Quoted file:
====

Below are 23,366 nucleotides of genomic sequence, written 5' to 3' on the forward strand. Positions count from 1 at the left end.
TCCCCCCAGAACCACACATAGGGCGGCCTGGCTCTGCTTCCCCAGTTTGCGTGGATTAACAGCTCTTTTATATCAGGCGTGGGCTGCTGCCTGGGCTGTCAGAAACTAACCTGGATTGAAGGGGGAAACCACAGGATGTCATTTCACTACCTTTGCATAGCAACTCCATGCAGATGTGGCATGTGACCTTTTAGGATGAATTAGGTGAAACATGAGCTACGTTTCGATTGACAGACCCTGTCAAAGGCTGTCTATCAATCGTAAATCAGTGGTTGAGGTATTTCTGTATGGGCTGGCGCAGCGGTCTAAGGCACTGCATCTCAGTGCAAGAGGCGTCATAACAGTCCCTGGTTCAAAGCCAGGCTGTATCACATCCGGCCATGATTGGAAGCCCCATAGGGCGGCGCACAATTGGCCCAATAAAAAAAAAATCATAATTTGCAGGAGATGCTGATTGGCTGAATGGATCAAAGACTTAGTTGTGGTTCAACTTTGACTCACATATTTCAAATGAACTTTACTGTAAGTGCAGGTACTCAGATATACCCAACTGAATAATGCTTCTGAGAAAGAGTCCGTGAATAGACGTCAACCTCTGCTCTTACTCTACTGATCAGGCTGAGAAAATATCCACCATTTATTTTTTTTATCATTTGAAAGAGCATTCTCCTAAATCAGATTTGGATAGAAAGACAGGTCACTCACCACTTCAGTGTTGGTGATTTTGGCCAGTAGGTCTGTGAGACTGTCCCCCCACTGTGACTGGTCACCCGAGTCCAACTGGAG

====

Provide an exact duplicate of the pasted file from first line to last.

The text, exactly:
Below are 23,366 nucleotides of genomic sequence, written 5' to 3' on the forward strand. Positions count from 1 at the left end.
TCCCCCCAGAACCACACATAGGGCGGCCTGGCTCTGCTTCCCCAGTTTGCGTGGATTAACAGCTCTTTTATATCAGGCGTGGGCTGCTGCCTGGGCTGTCAGAAACTAACCTGGATTGAAGGGGGAAACCACAGGATGTCATTTCACTACCTTTGCATAGCAACTCCATGCAGATGTGGCATGTGACCTTTTAGGATGAATTAGGTGAAACATGAGCTACGTTTCGATTGACAGACCCTGTCAAAGGCTGTCTATCAATCGTAAATCAGTGGTTGAGGTATTTCTGTATGGGCTGGCGCAGCGGTCTAAGGCACTGCATCTCAGTGCAAGAGGCGTCATAACAGTCCCTGGTTCAAAGCCAGGCTGTATCACATCCGGCCATGATTGGAAGCCCCATAGGGCGGCGCACAATTGGCCCAATAAAAAAAAAATCATAATTTGCAGGAGATGCTGATTGGCTGAATGGATCAAAGACTTAGTTGTGGTTCAACTTTGACTCACATATTTCAAATGAACTTTACTGTAAGTGCAGGTACTCAGATATACCCAACTGAATAATGCTTCTGAGAAAGAGTCCGTGAATAGACGTCAACCTCTGCTCTTACTCTACTGATCAGGCTGAGAAAATATCCACCATTTATTTTTTTTATCATTTGAAAGAGCATTCTCCTAAATCAGATTTGGATAGAAAGACAGGTCACTCACCACTTCAGTGTTGGTGATTTTGGCCAGTAGGTCTGTGAGACTGTCCCCCCACTGTGACTGGTCACCCGAGTCCAACTGGAG